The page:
Life is Not Static
“Life is not static. It is always in motion, swirling, changing, evolving, dancing, flowing.”
These are the words Joel Conway says about aging. He shared this, along with other inspirational advice, during a virtual Embracing Aging session titled, Just a Regular Guy Talks Aging. His words struck a chord with me.
Growing older brings changes
There are many times I want to shout, “stop time, don’t pass by!” This was especially true as I watched my son grow older. It is true as I watch my parents and in-laws grow older. Sometimes, it is how I feel about my husband’s and my own aging.
Keeping positive through life’s transitions can be hard because we long for what was and fear what lies ahead. Things change.
Changes may bring grief
Grief is a break in an attachment. As we grow older, we experience grief in relationships, material things, our roles and function. This year especially, we faced grief in the loss of plans, events, and celebrations. People even experience grief when we assume things might be one way and those things end up being different.
Grief impacts our psyche
Adjusting to change is hard because we tend to be inflexible. Our inclination is to protect what was. As a result, we complain that things aren’t the same or think no one cares. We internalize this to growing older and become at odds with the natural progress of aging. Often, we blame aging for the changes.
Remember, life is in motion, swirling, changing, evolving, dancing, flowing
Relationships will be different, some closer, others more distant. The things that are important to us will vary. How we spend our time will differ. Our abilities and appearance will ebb and flow.
We need to accept that time marches on. Settle into the person we have become and let others settle into the people they have become. Adjust the ways we think, communicate, and do as we age.
Advice from a regular guy inspires change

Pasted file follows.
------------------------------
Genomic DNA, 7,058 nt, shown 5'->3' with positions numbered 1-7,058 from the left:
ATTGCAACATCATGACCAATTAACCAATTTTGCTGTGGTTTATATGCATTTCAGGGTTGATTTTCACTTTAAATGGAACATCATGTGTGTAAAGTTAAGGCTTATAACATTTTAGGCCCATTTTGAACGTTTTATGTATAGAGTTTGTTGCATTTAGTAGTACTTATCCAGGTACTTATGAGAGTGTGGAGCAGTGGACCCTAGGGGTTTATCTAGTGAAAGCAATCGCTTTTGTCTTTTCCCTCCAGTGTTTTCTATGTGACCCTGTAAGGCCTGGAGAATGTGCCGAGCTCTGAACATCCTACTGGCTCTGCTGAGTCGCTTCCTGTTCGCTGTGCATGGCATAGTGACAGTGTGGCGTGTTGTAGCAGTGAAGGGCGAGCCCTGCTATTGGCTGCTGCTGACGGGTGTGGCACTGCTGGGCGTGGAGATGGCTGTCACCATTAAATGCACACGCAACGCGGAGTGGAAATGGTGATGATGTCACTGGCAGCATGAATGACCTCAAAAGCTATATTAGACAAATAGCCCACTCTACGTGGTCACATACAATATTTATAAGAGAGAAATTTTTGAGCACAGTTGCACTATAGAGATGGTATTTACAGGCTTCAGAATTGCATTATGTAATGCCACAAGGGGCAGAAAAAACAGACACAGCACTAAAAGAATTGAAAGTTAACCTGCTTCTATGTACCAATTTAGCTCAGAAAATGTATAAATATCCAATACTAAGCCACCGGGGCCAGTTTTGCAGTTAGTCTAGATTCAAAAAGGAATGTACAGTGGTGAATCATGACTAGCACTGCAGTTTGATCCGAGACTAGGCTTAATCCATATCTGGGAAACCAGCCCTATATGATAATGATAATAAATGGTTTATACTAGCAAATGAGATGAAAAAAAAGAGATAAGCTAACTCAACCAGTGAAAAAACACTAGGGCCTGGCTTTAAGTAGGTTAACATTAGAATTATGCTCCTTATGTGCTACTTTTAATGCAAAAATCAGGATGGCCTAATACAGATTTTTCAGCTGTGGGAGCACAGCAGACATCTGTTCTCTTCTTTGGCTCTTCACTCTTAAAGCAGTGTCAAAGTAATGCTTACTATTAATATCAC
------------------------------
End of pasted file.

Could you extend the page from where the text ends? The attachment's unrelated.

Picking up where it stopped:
I encourage you to watch the recording of my interview with Joel Conway below. My hope is his stories inspire all of us to strengthen our relationships with those we care about and live our aging to the greatest extent.
(Note: there were some sound issues during Joel's response to his first question. We don't want you to miss anything he shared, so below is the transcript of his answer.)
"My Great Grandmother, Anna Howard, died in April 2007.
My favorite memory was that she had long standing tradition of baking family members their favorite cake or pie for their birthday. The tradition started with her two sons and then, their wives; it grew with their kids and wives, then their kid’s kids and wives and so forth. She did this into her middle to late 90s.
Now, I need to confess, I always picked the kind of cake (Walnut) that my own family did not necessarily care for so that I could get most of the cake!!! My father did the same with Blueberry pie.
The fact that she would make the effort, took the time and was dedicated to bake a cake or pie for all the family members on their birthday late in her life has really stuck with me.
Of course, as she aged the quality the cake/pie may not have been the best, but it is the fact that she just did it. I have a story about filling and mothballs, but that a story for another time.
I have taken her tradition to heart and make every effort to recognize all ages of family and extended family like close friends on their birthdays & anniversaries. Now, I am in no way a baker but calling, texting or e-mailing the person is my recipe.
My Grandmother, Edna Howard, died in March of this year. My Grandfather, Darvin Howard was 91 years when he died.
A favorite memory of her was simply visiting and talking with her at the kitchen table. I would arrive, she would be either cutting coupons, reading the newspaper, or doing a Word Search Puzzle. She loved doing the puzzles. It kept her mind sharp and it seemed that she always had several puzzle books that she was working on at one time. She would stop working on the puzzle and then, we would chat. Of course, we would talk about the weather or maybe something in the newspaper.
It was tough to ask her what she has been doing because as she aged, she was not very mobile and did not leave her house too often. However, I always made sure that I asked and engaged with her. I liked talking with her about the past such as her childhood, growing up on a farm, history things that happen during her life time and small-town things (we both grew up in the Red Lion and Windsor area). I was very blessed that my grandmother was able to retain, remember and speak about things in her past.
She shaped my aging in two ways. First, I took the idea of keeping my mind sharp by trying to do a puzzle or game daily. I play Solitaire. Now, I do not get out playing cards. I play it on my smartphone. It does give me a challenge every day.
Secondly, I have an extreme appreciation for the past experiences and wisdom of older people. I like to engage and have a conversation in my own family. Also, I like to do the same with my extended family (the parents of friends). I have been extremely fortunate to have a good foundation of longtime friends where I have gotten know the entire family. Occasionally, I will visit. Take them treats, catch-up and sometimes discuss an experience or period of their life. Older people really deserve our respect because they are a wealth of knowledge and wisdom."